So, you need to hire an online community manager. That’s a tall order, no matter what your industry or company size. If you have never hired a community manager (also known as a CM) before, it can feel overwhelming.
Our world is no stranger to crisis, both natural and man-made. During times of crisis, our communities require special attention, strong leadership, and mutual support. As a community manager, it is not your job to do all of the things for your community, but rather to step back and allow members space for mutual aid. In a global crisis like the one currently occurring around the coronavirus pandemic, we all need support, including you.
“How do we get our members to participate?”
Countless organizational leaders have asked this question, pondering perhaps what combination of magic, behavioral economics, and persuasive techniques will convince people to become active community members. This is, of course, coercion; this is not community building.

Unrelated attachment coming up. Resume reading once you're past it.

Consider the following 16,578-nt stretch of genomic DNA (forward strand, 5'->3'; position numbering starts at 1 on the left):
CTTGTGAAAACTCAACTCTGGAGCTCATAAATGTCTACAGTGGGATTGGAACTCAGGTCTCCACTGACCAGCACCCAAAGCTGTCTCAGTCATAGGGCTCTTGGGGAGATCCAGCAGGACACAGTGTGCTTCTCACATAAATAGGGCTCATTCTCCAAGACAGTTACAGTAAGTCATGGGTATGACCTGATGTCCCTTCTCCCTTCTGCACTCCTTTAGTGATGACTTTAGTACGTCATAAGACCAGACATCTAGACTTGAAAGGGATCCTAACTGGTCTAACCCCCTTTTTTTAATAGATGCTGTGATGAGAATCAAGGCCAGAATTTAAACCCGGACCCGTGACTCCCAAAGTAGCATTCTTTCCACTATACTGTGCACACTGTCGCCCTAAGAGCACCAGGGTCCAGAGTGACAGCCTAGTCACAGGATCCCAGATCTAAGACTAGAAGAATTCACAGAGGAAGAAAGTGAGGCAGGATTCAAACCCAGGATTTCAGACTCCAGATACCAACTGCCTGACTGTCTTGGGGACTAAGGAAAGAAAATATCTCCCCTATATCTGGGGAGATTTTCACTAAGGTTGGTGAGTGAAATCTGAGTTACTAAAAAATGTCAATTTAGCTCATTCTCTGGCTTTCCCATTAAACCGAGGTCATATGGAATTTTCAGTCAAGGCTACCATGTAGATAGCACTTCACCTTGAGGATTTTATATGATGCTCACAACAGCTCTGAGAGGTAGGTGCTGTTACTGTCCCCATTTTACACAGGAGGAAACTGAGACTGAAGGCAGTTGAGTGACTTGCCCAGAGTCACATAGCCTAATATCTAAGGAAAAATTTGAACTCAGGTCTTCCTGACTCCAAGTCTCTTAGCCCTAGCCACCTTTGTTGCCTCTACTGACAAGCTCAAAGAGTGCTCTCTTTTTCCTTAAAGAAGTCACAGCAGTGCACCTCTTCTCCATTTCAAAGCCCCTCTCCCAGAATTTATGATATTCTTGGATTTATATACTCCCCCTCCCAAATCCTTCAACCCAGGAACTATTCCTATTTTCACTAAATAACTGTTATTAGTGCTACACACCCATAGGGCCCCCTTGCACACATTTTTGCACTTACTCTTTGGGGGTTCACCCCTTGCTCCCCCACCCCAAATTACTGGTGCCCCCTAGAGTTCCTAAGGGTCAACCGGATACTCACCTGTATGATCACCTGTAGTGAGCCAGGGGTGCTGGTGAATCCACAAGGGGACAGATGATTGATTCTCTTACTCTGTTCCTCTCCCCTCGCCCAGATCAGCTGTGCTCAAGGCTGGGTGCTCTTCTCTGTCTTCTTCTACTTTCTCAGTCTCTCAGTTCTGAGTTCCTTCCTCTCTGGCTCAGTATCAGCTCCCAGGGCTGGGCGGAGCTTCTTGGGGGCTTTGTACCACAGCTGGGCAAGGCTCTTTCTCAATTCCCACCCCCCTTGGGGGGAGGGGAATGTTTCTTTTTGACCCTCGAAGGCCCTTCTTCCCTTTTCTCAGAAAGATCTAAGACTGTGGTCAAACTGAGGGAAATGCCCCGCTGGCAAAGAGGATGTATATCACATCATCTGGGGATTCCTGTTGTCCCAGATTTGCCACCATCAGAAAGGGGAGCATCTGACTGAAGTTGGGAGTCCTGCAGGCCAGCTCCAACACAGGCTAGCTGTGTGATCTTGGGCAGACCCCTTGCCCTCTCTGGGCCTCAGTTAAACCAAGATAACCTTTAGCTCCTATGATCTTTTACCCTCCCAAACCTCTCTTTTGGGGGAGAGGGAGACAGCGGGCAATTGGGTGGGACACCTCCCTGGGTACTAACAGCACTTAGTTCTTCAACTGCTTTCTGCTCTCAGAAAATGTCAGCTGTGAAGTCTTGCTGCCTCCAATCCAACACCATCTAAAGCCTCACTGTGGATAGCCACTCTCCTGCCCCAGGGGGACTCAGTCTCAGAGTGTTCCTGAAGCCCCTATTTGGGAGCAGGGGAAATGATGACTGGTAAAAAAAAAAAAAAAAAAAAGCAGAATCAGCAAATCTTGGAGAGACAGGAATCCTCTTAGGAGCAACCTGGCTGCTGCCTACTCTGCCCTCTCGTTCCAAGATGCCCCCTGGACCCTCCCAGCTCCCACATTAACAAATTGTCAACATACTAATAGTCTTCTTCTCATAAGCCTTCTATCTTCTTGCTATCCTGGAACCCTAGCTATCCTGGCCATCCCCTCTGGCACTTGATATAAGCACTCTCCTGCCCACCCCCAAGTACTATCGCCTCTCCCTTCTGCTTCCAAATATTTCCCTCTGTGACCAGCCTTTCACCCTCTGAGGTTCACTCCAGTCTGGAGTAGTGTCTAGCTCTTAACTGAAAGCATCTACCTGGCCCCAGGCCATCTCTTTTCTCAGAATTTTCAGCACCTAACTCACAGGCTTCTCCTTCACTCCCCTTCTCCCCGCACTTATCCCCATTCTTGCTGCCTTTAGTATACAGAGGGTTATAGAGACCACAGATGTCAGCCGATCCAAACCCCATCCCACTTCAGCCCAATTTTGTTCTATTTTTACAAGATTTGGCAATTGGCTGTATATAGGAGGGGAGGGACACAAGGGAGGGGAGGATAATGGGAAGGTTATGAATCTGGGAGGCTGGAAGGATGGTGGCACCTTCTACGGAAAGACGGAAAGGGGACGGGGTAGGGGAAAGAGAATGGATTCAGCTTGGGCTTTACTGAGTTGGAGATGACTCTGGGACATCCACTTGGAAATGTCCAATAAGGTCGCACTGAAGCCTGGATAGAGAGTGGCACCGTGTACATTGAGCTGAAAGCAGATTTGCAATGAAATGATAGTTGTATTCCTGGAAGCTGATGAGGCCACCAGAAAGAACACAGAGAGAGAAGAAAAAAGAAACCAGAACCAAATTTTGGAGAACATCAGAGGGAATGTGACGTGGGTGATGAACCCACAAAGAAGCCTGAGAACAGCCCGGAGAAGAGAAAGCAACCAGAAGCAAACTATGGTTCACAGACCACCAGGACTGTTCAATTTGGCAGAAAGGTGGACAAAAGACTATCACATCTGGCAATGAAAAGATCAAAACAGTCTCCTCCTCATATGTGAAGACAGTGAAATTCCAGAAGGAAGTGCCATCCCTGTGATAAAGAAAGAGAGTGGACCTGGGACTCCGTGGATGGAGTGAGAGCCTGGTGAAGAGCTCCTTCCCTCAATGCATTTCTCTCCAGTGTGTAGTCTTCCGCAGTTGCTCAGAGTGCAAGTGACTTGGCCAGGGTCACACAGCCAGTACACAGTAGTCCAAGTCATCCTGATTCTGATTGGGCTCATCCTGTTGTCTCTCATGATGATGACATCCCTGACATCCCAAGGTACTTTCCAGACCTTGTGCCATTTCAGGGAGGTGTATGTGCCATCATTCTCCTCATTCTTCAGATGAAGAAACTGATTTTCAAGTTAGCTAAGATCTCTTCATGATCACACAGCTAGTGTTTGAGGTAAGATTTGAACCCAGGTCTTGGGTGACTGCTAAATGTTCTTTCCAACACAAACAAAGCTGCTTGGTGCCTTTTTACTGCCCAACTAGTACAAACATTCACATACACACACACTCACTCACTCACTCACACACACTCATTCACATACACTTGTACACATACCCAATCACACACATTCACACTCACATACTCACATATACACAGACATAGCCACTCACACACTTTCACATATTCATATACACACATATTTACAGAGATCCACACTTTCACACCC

A better question to ask is: “Under what conditions will our community be valuable enough to people that they want to participate in it?”
As Reid Hoffman, co-founder of LinkedIn, asserts: “If you're not embarrassed by the first version of your product, you've launched too late.” Hoffman’s advice has become the gospel of the startup world.
Can community builders follow this same advice? The answer is yes, to an extent. You should not wait until your online community is “perfect” to announce its existence. “Perfect community” is a paradox. Just like launching a startup, you will want to invite in small groups of people to validate your community’s purpose and programs before a big splashy public launch. Yes, you need to launch your brand community with some uncertainty and do it anyway. Yes, you will learn a lot and iterate as you go.
How would you feel if you’d been a member for a community for years, but then started to suddenly feel disconnected from that community? In countless communities, it’s the most senior members who often feel the least sense of community.
So the question that community managers should be asking is, why is that?
Do you have a specific strategy for acknowledging your community members? If not, it may be time to think about how you want to demonstrate your gratitude.